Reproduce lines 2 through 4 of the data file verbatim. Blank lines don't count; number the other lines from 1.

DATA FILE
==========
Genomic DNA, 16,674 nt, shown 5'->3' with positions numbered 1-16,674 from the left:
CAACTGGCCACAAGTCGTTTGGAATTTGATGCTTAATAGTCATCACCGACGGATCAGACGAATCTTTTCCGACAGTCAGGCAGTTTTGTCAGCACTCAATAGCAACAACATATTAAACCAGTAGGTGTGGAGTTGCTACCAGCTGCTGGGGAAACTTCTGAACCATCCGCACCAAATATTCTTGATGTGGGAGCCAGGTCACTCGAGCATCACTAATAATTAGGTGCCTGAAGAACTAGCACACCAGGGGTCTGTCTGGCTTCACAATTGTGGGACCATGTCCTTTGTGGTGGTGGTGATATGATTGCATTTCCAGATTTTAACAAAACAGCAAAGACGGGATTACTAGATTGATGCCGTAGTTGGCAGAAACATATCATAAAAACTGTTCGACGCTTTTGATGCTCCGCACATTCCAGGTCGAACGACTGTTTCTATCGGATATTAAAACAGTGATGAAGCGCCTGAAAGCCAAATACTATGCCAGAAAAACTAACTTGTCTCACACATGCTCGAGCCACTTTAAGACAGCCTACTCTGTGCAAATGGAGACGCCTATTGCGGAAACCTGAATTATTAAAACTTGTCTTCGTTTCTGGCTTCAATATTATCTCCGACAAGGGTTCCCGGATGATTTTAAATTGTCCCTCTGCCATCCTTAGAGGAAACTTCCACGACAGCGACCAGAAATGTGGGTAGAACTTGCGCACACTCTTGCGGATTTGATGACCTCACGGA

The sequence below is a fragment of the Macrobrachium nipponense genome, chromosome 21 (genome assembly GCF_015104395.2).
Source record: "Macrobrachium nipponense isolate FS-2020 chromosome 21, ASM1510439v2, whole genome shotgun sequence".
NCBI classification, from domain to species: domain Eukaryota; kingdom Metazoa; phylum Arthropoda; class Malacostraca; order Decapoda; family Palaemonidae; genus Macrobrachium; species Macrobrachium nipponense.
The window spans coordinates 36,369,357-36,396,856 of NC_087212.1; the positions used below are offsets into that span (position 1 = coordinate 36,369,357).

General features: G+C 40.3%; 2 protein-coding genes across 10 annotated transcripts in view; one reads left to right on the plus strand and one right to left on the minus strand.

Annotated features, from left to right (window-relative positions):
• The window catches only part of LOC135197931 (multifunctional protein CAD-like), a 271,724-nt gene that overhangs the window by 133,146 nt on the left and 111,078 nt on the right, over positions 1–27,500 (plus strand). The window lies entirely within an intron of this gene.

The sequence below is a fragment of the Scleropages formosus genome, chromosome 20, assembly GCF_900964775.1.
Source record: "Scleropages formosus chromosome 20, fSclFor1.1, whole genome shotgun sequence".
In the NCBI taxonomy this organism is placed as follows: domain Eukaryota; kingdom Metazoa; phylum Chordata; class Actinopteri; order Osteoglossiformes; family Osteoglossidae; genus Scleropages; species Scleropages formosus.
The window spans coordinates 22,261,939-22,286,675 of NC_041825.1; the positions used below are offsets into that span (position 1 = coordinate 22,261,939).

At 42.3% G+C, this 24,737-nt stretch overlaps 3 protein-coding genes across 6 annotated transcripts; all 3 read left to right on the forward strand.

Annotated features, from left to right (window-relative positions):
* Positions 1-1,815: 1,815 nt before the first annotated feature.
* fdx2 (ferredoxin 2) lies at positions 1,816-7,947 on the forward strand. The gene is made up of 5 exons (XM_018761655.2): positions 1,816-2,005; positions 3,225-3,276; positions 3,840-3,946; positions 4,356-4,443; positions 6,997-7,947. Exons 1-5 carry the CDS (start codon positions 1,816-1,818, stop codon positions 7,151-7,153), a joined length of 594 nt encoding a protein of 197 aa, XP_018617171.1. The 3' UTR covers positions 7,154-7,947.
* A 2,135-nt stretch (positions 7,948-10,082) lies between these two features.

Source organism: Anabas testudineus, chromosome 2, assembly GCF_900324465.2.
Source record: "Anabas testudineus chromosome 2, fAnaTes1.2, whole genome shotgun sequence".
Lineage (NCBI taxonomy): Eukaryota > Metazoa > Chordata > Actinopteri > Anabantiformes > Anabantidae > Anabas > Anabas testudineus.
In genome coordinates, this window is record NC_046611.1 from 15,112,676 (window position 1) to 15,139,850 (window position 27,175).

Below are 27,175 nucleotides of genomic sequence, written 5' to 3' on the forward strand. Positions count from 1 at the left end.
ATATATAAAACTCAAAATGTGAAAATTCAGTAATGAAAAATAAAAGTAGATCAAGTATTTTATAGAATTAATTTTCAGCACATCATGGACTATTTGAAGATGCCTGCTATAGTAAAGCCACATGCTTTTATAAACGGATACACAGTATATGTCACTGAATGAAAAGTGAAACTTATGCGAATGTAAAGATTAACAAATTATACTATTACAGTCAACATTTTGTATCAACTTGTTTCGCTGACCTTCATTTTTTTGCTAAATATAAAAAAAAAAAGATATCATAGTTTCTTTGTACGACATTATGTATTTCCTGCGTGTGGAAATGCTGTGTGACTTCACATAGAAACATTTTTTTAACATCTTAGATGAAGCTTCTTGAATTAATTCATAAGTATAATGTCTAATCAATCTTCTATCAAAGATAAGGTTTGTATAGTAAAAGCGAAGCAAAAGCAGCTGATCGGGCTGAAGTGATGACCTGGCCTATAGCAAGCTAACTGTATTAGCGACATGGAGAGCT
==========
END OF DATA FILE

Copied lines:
CAACTGGCCACAAGTCGTTTGGAATTTGATGCTTAATAGTCATCACCGACGGATCAGACGAATCTTTTCCGACAGTCAGGCAGTTTTGTCAGCACTCAATAGCAACAACATATTAAACCAGTAGGTGTGGAGTTGCTACCAGCTGCTGGGGAAACTTCTGAACCATCCGCACCAAATATTCTTGATGTGGGAGCCAGGTCACTCGAGCATCACTAATAATTAGGTGCCTGAAGAACTAGCACACCAGGGGTCTGTCTGGCTTCACAATTGTGGGACCATGTCCTTTGTGGTGGTGGTGATATGATTGCATTTCCAGATTTTAACAAAACAGCAAAGACGGGATTACTAGATTGATGCCGTAGTTGGCAGAAACATATCATAAAAACTGTTCGACGCTTTTGATGCTCCGCACATTCCAGGTCGAACGACTGTTTCTATCGGATATTAAAACAGTGATGAAGCGCCTGAAAGCCAAATACTATGCCAGAAAAACTAACTTGTCTCACACATGCTCGAGCCACTTTAAGACAGCCTACTCTGTGCAAATGGAGACGCCTATTGCGGAAACCTGAATTATTAAAACTTGTCTTCGTTTCTGGCTTCAATATTATCTCCGACAAGGGTTCCCGGATGATTTTAAATTGTCCCTCTGCCATCCTTAGAGGAAACTTCCACGACAGCGACCAGAAATGTGGGTAGAACTTGCGCACACTCTTGCGGATTTGATGACCTCACGGA

The sequence below is a fragment of the Macrobrachium nipponense genome, chromosome 21 (genome assembly GCF_015104395.2).
Source record: "Macrobrachium nipponense isolate FS-2020 chromosome 21, ASM1510439v2, whole genome shotgun sequence".